If you’re anything like me, then you are probably guilty of paying a lot of money for those conventional glass cleaners we see so readily advertised on television. I mean, how will we ever get our windows and mirrors clean without the help of a chemically infused cocktail of liquid magic in a bottle!?
What’s Really In That Conventional Glass Cleaner?
When I started my journey on eliminating anything with ingredients I couldn’t pronounce, household items were the first on the list, and boy did I have a lot to get rid of! Conventional glass cleaner was on my list of things to toss, but not before I checked out the ingredient list to see what I had been spraying on my windows for years. Not surprisingly, the list of ingredients is not so great.
Here’s a list of the most common ingredients in a bottle of typical commercial glass cleaner:
- 2-Hexoxyethanol – A common solvent used to break up dirt in cleaners. Can cause central nervous system depression, kidney injury, severe skin, eye, and respiratory irritation, and can be absorbed through the skin into the blood system.
- Isopropanolamine – Another solvent used to break up oils and soap film on surfaces. Gives off toxic fumes, and causes sore throat, coughing, shortness of breath, and severe skin and eye irritation including burns, blisters, pain, redness, and possible loss of vision.
- Sodium Dodecylbenzene Sulfonate – A cleaning agent used to loosen up dirt, and it’s also an ingredient used in a lot of bath and personal products. Can cause skin and eye irritation.
- Lauramine Oxide – Another cleaning agent known to cause skin and eye irritation. Also used in a lot of other household, beauty, skin, and personal care products.
- Ammonium Hydroxide – Also known as ammonia, this chemical is known to be a very corrosive to the skin, eyes, and respiratory system. It’s also used for meat processing and is used as a “flavor” enhancement in cigarettes.
- Fragrance – Rarely a natural form of fragrance (like pure essential oils), but a chemical cocktail filled with benzyl acetate, dipropylene glycol, terpineol, linalool, butylphenyl methylpropional, and other ingredients I cannot pronounce.
- Dyes – Some glass cleaners add dyes to their products to make them more appealing, but they are almost always just extra chemicals that are completely unnecessary.
Convinced enough to make your own glass cleaner at home? I sure was.
Homemade Glass Cleaner Recipe
I can’t even begin to tell you how ridiculously easy this recipe is to make because it’s only two ingredients, and a third optional one. That’s it! It really couldn’t be more simple, but the best part about it is that it really does work! I use it constantly to clean my windows, mirrors, fridge, stove top, counters, you name it.
This cleaner doesn’t leave any streaks behind either, and it’s all done without any chemicals! It definitely makes me wonder why conventional glass cleaners have so many harmful toxic chemicals in them if a simple two ingredient mixture works just as well, if not better.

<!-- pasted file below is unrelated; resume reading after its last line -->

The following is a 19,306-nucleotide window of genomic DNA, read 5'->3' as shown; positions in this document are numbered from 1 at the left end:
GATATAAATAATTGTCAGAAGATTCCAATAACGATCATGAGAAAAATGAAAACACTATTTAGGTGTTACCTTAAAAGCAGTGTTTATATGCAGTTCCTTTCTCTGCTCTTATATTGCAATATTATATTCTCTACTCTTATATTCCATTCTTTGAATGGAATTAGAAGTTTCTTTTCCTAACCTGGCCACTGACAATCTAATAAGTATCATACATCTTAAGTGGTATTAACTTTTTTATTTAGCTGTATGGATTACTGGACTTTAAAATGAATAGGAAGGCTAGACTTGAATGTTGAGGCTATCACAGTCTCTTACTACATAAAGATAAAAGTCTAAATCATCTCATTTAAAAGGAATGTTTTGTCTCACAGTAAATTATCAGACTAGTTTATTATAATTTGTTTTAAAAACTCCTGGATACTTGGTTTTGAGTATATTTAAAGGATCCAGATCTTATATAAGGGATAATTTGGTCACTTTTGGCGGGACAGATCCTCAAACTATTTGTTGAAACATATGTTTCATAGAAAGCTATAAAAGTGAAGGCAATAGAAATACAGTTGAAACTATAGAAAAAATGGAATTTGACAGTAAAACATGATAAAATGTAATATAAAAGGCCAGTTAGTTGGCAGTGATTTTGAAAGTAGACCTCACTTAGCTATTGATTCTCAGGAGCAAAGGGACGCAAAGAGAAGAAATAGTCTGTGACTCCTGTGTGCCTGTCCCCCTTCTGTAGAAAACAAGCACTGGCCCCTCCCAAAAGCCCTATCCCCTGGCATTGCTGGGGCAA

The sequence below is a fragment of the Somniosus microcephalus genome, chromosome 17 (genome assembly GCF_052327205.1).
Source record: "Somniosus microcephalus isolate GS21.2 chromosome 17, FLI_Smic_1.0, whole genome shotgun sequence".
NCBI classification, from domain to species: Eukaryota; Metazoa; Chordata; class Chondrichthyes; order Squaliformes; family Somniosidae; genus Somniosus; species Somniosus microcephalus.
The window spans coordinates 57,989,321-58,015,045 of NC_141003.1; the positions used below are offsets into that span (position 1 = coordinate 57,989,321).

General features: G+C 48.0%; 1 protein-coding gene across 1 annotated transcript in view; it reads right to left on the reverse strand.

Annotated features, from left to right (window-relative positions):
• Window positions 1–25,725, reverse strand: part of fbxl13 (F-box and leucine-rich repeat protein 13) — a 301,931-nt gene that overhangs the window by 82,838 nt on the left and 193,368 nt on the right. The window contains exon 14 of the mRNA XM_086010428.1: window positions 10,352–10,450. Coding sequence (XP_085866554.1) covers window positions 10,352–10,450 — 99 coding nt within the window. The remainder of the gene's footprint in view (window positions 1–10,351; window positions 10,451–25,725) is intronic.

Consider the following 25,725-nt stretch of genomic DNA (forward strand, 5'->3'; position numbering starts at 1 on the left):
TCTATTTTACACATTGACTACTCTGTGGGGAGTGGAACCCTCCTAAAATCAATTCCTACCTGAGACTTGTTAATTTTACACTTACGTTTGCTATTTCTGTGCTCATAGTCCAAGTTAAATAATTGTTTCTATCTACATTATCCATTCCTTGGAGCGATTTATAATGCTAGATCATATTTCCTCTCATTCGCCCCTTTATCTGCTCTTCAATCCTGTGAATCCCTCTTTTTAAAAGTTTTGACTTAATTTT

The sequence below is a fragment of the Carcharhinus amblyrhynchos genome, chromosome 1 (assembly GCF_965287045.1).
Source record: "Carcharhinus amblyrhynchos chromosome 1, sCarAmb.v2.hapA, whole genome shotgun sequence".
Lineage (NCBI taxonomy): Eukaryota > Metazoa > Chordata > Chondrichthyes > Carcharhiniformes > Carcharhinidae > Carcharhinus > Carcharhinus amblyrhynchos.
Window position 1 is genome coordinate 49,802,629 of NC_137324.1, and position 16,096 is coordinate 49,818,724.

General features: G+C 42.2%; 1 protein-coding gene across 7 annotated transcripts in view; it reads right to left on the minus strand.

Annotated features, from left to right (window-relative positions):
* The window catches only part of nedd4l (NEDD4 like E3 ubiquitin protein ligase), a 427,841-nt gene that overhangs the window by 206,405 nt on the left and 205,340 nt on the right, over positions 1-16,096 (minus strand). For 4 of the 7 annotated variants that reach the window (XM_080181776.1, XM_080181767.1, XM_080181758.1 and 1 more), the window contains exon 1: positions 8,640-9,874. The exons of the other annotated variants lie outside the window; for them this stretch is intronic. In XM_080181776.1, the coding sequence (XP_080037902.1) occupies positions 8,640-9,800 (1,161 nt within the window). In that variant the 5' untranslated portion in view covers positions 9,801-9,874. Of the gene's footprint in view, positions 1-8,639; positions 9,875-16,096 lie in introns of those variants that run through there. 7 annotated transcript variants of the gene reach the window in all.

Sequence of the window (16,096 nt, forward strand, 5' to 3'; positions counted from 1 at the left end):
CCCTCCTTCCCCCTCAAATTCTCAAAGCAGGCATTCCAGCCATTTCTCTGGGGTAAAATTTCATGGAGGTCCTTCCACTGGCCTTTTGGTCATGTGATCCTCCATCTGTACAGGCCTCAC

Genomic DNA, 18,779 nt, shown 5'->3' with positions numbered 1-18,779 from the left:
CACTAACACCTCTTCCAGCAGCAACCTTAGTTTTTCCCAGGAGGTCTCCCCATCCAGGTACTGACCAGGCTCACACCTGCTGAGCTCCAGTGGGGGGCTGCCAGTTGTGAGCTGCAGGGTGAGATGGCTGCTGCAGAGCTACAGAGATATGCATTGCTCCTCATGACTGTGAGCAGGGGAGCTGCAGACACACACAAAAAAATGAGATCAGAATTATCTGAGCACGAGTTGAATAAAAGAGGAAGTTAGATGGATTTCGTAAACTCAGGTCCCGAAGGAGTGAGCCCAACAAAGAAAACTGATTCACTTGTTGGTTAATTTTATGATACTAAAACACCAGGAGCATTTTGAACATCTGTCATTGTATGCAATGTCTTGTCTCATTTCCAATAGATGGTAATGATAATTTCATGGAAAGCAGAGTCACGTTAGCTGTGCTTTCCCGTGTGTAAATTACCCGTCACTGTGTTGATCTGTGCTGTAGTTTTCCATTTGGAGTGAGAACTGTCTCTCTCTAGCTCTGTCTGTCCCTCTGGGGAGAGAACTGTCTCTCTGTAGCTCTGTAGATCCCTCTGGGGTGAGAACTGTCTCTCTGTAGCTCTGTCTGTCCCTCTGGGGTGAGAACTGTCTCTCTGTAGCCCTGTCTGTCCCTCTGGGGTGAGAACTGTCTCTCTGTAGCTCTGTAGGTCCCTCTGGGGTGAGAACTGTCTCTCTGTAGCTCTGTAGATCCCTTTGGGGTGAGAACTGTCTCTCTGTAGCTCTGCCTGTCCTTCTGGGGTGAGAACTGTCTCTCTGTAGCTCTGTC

I just empty and rinse out an old spray bottle of whatever commercial chemical product I had and pour my homemade glass cleaner in instead. You can also use these pretty nifty glass spray bottles that I found on Amazon, for a more eco-friendly plastic alternative. I also keep a handful of inexpensive microfiber cloths around to make cleaning so much easier, and a lot less wasteful than paper towels.
On to the recipe!
What You’ll Need
- 2 cups of water either distilled, purified, or filtered – (This helps prevent streaks.)
- 2 tablespoons 6% Cleaning Vinegar – (While normal white vinegar will work, cleaning vinegar is a 6% solution and is much better as a cleaning agent. You can find this at most stores, usually next to the regular vinegar.)
- 25 drops of Essential Oil of choice – (This is optional, but it really cuts the vinegar smell and leaves a nice natural fragrance. I love lemon and orange oil in mine. )
What To Do
- Combine all the ingredients into a spray bottle (I use glass), and shake to mix well.
- Spray directly onto windows or mirrors and wipe off with a dry microfiber cloth.
Additional Tips: If you’ve used any conventional glass cleaners in the past, you may need to spray a few times to break up the solvents and oils left behind from the other cleaners. Also, make sure you use a dry microfiber cloth to wipe off, otherwise if the cloth is too moist, it will tend to leave some streaking behind.
You can also use this glass cleaner as an all-purpose cleaner for tons of different surfaces. I clean my microwave, stove top, fridge, counter tops, cabinets, and tons of other things with this.
Don’t Want To Make Your Own?
Making your own is going to be the cheapest method, but if you’re not into DIY, there’s a great all-purpose cleaner from Branch Basics that uses all natural ingredients, and is one of the only natural products on the market that doesn’t use any sulfates. You can read more about their story here.
If you’re starting your own journey to more natural product alternatives, check out these other great DIY recipes:
- How To Make All Natural Laundry Detergent
- How To Make All Natural Dryer Sheets
- How To Make Natural Dish Soap
- How To Make All Natural Dishwasher Detergent
Do you use your own homemade glass cleaner? What ingredients do you use?
This article was originally posted on thenaturalpenguin.com